Skills Description: The successful candidate will have outstanding academic credentials and a minimum of six to eight years of studio/in-house (or comparable law firm) experience in home entertainment matters. Valuable areas of expertise include packaged goods distribution, licensing, intellectual property and marketing. Strong negotiation, drafting and interpersonal communication skills and the ability to work in a fast-paced environment are essential.
Company Description: This Company is a leading creator and distributor of entertainment products, services and technology. Their global operations encompass motion picture production and distribution, television programming and syndication, home video acquisitions and distribution, operation of studio facilities, development of new entertainment technologies and distribution of filmed entertainment in over 67 countries.
For more information, see job #7488 on Lateral Link.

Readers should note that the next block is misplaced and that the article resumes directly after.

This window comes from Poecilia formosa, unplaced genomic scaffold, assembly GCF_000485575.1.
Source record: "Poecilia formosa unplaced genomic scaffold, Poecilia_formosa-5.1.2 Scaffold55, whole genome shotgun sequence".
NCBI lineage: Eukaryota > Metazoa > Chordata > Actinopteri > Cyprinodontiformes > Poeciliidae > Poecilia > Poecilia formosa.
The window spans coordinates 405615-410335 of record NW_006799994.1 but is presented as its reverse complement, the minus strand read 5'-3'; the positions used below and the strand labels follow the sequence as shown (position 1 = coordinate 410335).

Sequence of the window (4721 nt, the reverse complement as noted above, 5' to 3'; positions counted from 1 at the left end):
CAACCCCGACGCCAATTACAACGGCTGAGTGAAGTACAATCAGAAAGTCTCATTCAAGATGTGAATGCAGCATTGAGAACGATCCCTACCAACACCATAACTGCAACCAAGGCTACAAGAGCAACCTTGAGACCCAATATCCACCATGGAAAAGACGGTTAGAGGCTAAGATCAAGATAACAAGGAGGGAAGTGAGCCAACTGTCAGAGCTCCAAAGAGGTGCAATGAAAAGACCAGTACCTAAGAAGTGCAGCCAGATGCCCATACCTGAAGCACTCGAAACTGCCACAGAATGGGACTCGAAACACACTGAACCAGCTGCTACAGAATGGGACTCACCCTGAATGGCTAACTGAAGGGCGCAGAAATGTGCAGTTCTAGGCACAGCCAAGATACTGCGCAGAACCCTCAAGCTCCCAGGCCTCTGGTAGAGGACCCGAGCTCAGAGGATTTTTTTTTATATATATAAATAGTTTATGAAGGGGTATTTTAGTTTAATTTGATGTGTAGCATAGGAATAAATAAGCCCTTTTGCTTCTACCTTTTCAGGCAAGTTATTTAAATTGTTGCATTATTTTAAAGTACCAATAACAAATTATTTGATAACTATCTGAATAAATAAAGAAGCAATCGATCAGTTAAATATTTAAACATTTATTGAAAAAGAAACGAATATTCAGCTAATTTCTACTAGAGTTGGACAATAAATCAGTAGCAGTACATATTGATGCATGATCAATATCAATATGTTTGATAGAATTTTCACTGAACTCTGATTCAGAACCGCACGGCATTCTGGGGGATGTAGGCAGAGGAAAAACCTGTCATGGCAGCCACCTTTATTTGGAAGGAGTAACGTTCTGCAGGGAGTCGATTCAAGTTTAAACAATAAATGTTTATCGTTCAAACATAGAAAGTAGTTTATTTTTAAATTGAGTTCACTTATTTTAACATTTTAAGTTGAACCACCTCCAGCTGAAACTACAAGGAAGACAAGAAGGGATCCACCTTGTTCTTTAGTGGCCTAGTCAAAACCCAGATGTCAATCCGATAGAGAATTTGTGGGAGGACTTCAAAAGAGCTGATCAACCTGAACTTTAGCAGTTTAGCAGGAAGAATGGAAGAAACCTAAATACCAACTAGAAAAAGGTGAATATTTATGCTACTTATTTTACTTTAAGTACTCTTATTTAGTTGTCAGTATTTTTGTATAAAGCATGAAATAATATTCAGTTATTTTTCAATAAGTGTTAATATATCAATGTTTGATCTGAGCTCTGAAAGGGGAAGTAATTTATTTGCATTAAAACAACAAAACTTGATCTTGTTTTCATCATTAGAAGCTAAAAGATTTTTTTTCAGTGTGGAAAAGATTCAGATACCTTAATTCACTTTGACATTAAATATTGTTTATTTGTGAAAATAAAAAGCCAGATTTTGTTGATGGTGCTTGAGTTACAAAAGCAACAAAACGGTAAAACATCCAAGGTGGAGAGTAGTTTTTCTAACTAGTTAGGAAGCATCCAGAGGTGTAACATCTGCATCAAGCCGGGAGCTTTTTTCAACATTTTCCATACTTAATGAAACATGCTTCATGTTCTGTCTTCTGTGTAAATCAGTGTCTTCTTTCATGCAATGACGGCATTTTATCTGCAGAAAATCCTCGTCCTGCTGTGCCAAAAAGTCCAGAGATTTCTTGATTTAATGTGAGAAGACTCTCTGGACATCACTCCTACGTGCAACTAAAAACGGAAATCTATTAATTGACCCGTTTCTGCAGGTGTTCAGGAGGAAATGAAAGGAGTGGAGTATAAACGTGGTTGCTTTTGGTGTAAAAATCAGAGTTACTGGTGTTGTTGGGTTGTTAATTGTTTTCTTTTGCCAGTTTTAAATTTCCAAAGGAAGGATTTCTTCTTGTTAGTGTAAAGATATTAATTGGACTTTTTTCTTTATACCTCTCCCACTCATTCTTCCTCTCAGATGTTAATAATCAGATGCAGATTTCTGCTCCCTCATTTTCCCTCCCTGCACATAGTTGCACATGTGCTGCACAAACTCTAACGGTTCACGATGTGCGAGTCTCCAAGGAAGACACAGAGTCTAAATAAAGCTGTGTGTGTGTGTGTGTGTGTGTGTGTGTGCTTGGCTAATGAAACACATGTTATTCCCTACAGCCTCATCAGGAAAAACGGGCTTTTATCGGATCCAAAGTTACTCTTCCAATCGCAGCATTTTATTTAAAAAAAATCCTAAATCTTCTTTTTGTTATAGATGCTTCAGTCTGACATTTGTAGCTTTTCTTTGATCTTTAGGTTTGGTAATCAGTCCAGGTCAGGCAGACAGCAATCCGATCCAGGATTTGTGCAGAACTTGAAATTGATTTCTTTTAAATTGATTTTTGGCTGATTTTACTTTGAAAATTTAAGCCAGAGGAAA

Earlier: Prior Job of the Week listings (scroll down)
- Barack Obama, Death Penalty, Google / Search Engines, Hillary Clinton, Kramer Levin, Media and Journalism, Microsoft, Morning Docket, Munger Tolles & Olson, New York Times, Pictures, Politics, Sports
* NFL Union president prepared for strike. [ESPN]
* Microsoft offers to acquire Yahoo for $44.6 billion to compete with Google. [MSNBC]
* Times reporter subpoenaed over “State of War” source. [New York Times]
* French President and supermodel girlfriend sue over pictures. [Washington Post via WSJ Law Blog]
* HLS grad Obama and YLS grad Clinton make nice, sort of, during debate. [MSNBC]